NPR News

Pages

1:49pm

Thu October 20, 2011
The Two-Way

Gadhafi's Death: The View From The Arab World

Libyan children waving National Transitional Council (NTC) flags celebrate in the streets of Tripoli following news of Moammar Gadhafi's death.

Marco Longari AFP/Getty Images

The killing of Col. Moammar Gadhafi will most certainly go down as one of the important chapters of what's come to be known as the Arab Spring, or the popular uprisings across North Africa and the Middle East that have deposed three dictators.

In the region, one big question that will be answered in the coming weeks is how Gadhafi's killing will affect the opposition movements firmly in place in Syria and Yemen.

NPR's Ahmed Al-Omran, a production assistant on NPR's social media desk, has been sifting through social networks to gauge reaction from the region.

Read more

1:09pm

Thu October 20, 2011
Shots - Health Blog

Advice For The Golden Years: 'Don't Ever Retire Mentally'

iStockphoto.com

Retirement can be an endless golf game or constant trips to the doctor, depending on a whole host of factors, including luck. But either way, it's a stage of life that's usually more difficult and expensive than people expect.

Tell Me More's series on end-of-life issues continues today, with a roundtable discussion at a retirement home in Washington, D.C.

Read more

1:00pm

Thu October 20, 2011
Africa

How Libya Will Move Forward Without Gadhafi

After more than 40 years in power, Libya's Moammar Gadhafi died Thursday, as his last stronghold crumbled. Forces aligned with the Transitional National Council finally gained control of the city of Sirte, Gadhafi's hometown. Guests talk about his death and the way ahead in Libya.

1:00pm

Thu October 20, 2011
Africa

Kenyan Troops Pursue Shabab Militants In Somalia

Kenyan officials blame the Shabab militant group, which allied itself with al-Qaida, for a recent spate of kidnappings in Kenya. The government in Nairobi suggested troops might pursue targets up to 100 miles inside Somalia. Shabab promised on Monday to attack Kenya's capital city in retaliation.

1:00pm

Thu October 20, 2011
Around the Nation

Cash-Strapped Cities File For Bankruptcy

Pennsylvania's capital, Harrisburg, has filed for Chapter 9 municipal bankruptcy. The filing is being contested in court. It's the sixth city to file for protection in 2011, and raises questions about whether Harrisburg can afford to continue to provide the expected level of services to residents.

1:00pm

Thu October 20, 2011
Religion

Evangelical Christians Form Parallel Structure

Some Evangelical Christians see a public assault on their beliefs with the rise of gay marriage, the increasing legitimacy of abortion, and the debate on climate change. They are forming a "parallel culture" in response, a practice fellow Evangelical Karl Giberson calls "dangerous."

1:00pm

Thu October 20, 2011
Remembrances

Piri Thomas, Poet And Novelist, Remembered

Piri Thomas gave voice to generations of Latino Americans across the U.S. He died Monday at the age of 83. His acclaimed 1967 autobiography, Down These Mean Streets, chronicled his life growing up in New York's Spanish Harlem, and the poverty and racism that he and his community experienced there.

12:59pm

Thu October 20, 2011
Planet Money

What If We Paid Off The Debt? The Secret Government Report

Originally published on Fri October 21, 2011 9:14 pm

This Feb. 1, 2010, file photo shows the National Debt Clock in New York.

Mark Lennihan AP

Planet Money has obtained a secret government report outlining what once looked like a potential crisis: The possibility that the U.S. government might pay off its entire debt.

It sounds ridiculous today. But not so long ago, the prospect of a debt-free U.S. was seen as a real possibility with the potential to upset the global financial system.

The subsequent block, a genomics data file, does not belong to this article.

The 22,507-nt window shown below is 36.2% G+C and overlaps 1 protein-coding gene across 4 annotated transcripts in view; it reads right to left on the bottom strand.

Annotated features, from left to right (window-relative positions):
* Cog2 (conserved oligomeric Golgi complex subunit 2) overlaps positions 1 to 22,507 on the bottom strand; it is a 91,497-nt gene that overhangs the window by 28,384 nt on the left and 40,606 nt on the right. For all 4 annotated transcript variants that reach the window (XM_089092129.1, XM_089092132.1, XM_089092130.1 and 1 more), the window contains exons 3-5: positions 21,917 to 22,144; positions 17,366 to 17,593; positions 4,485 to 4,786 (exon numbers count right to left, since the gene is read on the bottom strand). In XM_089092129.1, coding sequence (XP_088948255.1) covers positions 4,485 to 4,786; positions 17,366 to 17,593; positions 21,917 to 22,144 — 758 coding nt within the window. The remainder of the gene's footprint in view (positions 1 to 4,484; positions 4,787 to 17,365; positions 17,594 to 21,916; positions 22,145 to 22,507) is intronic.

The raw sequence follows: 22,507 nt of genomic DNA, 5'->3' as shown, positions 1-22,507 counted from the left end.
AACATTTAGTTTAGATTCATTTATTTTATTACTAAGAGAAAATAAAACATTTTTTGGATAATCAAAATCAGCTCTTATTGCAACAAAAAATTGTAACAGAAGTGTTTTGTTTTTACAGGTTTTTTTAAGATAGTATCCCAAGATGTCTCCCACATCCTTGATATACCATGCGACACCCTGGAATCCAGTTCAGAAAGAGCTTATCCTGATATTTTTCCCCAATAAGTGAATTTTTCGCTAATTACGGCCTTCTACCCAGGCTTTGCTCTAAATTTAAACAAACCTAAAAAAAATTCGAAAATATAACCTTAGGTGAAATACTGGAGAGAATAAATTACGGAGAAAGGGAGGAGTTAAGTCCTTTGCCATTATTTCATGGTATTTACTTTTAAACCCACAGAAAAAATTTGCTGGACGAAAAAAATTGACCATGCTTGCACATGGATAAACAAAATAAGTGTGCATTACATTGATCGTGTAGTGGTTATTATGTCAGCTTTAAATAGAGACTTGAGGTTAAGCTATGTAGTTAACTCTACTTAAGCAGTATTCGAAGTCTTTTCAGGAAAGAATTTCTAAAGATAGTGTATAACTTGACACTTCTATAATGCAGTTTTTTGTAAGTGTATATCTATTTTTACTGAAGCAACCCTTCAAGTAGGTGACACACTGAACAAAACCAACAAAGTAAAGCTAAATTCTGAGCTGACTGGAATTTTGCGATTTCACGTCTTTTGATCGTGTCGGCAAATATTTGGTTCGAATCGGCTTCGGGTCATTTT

We recently obtained the report through a Freedom of Information Act Request. You can read the whole thing here. (It's a PDF.)

Read more

12:27pm

Thu October 20, 2011
The Two-Way

Foreign Heads Of State, U.S. Politicians React To Gadhafi's Death

As news of the killing of Col. Moammar Gadhafi spread, politicians, world leaders and dignitaries have been issuing statements. We've collected some them on this post and we'll add more as we get them:

United Nations Secretary General Ban Ki-moon said this in a statement at U.N. headquarters in New York:

Read more

12:00pm

Thu October 20, 2011
World

Blacks And Migrants: Targets Of Attack In Libya

Libyan Prime Minister Mahmoud Jibril confirms Thursday that ousted dictator Moammar Gadhafi is dead. And as anti-Gadhafi forces solidify control over Libya, journalists and human rights advocates report attacks specifically aimed at black Libyans and migrants from Sub-Saharan Africa. Michel Martin talks with Amnesty International's Diana El Tahawy, who recently returned from Libya.

12:00pm

Thu October 20, 2011
The End of Life

Have Younger Friends When Aging, Seniors Advise

A diverse group of seniors recently sat down with Michel Martin for Tell Me More's series about aging and the end of life. Gerry Elliott, Krishna Roy and Reverend Rhoda Nixon are from a Washington D.C.-based retirement community. They share personal stories of what growing older means for them, and what triumphs and difficulties they've faced.

12:00pm

Thu October 20, 2011
Music

In Your Ear: Anthony Fantano

As part of Tell Me More's occasional series "In Your Ear," Anthony Fantano, host of "The Needle Drop" from WNPR in Hartford, Connecticut, shares his favorite electronic tunes.

12:00pm

Thu October 20, 2011
The Two-Way

Unemployment Claims Dip To Lowest Monthly Average In 6 Months

The Labor Department said today that claims of unemployment insurance dipped by 6,000 to 403,000. That brings the monthly average to to its lowest point in six months.

But careful, says The Wall Street Journal, the number still remains above 400,000, "indicating the labor market still is weak."

Read more

11:43am

Thu October 20, 2011
Africa

Gadhafi's Death A 'Historic Transition' For Libya

Ousted Libyan leader Moammar Gadhafi was killed Thursday as revolutionary forces overan his hometown of Sirte. U.N. General-Secretary Ban Ki-Moon called it a "historic transition for Libya."

10:54am

Thu October 20, 2011
Shots - Health Blog

After A Half-Million Cholera Cases, Vaccination Will Begin In Haiti

Originally published on Thu October 20, 2011 11:38 am

A Haitian protester in Port-au-Prince last month spray-paints a wall, equating the UN mission in Haiti (abbreviated here as MINISTA) with cholera.

Thony Belizaire AFP/Getty Images

A year after cholera burst upon earthquake-weary Haiti, plans are afoot to begin vaccinating people against the highly contagious disease.

Nearly half a million Haitians — about 5 percent of the population — have already been afflicted and more than 6,500 have died.